SAARBRUECKEN, Germany (Reuters) - The regional state of Saarland had one of the strictest lockdowns in Germany to tackle one of its highest infection rates - but was told by a court on Wednesday to loosen up a little and let people get fresh air and visit relatives.
While most regions have permitted a measure of outdoor activity as long as distance from others was maintained, the small state on the French border allowed only essential outings - to work, to see a doctor or go to the shops.
The Saarland government had planned to start easing restrictions next Monday but the region’s Constitutional Court accepted a petition by a resident who said his personal freedoms were being infringed.
“The infection and death rates in federal states with and without curfews show no good reason for the continuation of the rules in Saarland,” the court said.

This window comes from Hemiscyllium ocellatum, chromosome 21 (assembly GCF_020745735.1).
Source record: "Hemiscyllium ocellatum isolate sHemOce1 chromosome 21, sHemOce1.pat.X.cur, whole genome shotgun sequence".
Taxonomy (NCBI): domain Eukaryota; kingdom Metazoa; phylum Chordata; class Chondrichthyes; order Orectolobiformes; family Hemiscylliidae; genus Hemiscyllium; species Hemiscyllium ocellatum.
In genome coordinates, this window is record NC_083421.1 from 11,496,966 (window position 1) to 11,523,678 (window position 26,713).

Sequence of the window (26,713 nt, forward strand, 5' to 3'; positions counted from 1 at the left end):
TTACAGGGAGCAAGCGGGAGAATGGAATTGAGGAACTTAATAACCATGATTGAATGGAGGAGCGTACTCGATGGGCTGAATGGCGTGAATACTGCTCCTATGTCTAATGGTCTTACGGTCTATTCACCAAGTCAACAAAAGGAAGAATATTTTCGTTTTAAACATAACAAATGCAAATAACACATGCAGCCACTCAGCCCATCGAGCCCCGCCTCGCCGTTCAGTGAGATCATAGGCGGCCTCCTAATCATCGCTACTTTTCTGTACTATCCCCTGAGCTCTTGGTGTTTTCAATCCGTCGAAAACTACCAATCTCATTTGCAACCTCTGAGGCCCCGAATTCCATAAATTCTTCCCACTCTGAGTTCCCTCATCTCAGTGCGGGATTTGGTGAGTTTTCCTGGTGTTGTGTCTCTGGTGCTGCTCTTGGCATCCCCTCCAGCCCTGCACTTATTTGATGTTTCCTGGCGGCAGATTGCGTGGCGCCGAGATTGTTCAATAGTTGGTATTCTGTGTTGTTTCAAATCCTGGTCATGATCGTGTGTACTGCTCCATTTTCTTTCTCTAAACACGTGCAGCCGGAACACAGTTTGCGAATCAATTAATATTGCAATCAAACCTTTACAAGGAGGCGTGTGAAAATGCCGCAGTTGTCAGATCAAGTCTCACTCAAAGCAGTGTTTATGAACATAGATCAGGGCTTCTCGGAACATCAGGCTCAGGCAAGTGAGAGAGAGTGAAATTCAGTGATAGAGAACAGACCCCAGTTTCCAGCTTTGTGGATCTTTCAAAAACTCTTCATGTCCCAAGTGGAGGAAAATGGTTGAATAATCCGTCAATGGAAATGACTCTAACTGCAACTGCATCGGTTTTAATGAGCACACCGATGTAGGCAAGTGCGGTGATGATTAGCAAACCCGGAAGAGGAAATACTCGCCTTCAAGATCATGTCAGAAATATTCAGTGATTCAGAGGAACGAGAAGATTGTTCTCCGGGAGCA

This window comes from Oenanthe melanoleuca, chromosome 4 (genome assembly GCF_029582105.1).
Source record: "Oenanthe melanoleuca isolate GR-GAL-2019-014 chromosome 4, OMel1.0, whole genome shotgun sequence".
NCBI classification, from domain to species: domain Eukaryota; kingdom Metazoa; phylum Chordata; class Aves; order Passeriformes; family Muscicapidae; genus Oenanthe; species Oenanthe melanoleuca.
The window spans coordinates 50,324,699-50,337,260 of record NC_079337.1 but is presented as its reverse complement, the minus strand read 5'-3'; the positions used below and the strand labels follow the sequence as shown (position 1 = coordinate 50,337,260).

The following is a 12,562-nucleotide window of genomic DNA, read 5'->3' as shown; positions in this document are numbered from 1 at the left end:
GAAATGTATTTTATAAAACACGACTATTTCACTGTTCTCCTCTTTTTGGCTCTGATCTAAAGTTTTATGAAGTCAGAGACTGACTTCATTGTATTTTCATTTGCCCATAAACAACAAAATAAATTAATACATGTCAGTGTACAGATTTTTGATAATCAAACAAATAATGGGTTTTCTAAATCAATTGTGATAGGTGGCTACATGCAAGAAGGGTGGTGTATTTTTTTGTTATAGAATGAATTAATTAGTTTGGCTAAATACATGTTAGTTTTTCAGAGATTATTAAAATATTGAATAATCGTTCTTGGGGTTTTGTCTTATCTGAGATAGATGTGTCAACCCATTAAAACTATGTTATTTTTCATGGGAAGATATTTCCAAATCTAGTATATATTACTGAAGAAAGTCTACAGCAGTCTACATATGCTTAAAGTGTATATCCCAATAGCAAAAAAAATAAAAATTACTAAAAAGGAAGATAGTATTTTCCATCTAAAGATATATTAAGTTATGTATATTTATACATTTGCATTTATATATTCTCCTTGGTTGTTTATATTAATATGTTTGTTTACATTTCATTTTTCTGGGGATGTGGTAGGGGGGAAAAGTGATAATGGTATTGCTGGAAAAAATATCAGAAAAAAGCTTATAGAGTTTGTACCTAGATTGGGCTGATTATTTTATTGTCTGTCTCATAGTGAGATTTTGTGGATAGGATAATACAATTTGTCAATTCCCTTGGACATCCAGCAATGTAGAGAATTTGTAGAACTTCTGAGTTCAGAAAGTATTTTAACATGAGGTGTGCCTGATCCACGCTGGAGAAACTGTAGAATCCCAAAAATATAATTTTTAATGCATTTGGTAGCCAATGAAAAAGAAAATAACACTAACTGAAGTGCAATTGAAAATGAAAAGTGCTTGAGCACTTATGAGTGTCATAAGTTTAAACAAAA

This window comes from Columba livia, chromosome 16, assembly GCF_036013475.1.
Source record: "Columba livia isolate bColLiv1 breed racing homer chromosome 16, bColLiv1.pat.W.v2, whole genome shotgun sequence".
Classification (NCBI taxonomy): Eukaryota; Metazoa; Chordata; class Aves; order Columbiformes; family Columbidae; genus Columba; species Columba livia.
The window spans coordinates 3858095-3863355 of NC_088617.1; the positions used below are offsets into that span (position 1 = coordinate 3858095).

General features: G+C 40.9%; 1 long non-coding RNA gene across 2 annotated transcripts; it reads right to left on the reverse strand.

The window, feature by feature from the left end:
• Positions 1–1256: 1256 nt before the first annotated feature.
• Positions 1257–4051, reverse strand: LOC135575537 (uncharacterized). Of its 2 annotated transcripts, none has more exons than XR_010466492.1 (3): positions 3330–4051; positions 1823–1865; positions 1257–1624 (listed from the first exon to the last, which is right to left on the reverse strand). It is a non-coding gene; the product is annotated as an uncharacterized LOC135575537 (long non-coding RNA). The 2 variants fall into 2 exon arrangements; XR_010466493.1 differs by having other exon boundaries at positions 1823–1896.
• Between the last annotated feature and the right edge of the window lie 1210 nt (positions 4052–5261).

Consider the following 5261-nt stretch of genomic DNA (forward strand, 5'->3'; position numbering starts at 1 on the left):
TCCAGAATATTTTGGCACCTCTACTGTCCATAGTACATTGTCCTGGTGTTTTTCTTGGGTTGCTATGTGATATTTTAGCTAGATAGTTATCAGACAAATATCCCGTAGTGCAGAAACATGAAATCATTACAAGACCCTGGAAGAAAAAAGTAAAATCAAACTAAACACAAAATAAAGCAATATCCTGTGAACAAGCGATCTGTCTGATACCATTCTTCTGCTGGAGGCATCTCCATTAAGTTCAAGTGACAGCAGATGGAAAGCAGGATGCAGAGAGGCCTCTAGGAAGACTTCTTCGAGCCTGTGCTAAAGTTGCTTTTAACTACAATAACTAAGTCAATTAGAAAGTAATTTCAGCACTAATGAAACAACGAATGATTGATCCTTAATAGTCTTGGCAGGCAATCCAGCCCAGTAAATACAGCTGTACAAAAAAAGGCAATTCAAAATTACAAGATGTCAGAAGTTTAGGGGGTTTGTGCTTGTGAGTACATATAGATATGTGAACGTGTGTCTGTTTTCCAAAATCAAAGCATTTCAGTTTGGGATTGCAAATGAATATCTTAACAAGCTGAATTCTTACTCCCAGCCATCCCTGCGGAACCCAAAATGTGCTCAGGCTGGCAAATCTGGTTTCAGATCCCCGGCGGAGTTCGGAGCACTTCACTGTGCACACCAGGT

Family visits and leisure walks should be allowed at once if social distancing rules were observed, it said.
Residents in the regional capital Saarbruecken appeared divided.
“I happen to have this week off, so now that restrictions have been eased a little, I can go out for a change and enjoy the nice weather or go shopping,” said Ubud Kaynak, taking a stroll on a shopping street.
“The mask requirement is not so nice, but I guess it’s acceptable for a little more freedom.”
But local resident Linda Wolter was not convinced.
“I think it’s a bit too soon,” she said. “This is my first time outside in six weeks and I’m not comfortable. I’m being really careful, I’m keeping a 2-metre distance, and it’s no fun.”
Germany has weathered the pandemic much better than the United States, Italy and Spain, recording almost 158,000 cases including 6,115 deaths as of Wednesday.
All 16 federal states started lifting restrictions last week with most businesses and schools gradually reopening. Wearing a mask while shopping has been made mandatory.
But Chancellor Angela Merkel has said easing the restrictions too soon could lead to a resurgence of cases and force a reintroduction of measures that have damaged the economy.
Reporting by Timm Reichert; Writing by Joseph Nasr; Editing by Kevin Liffey
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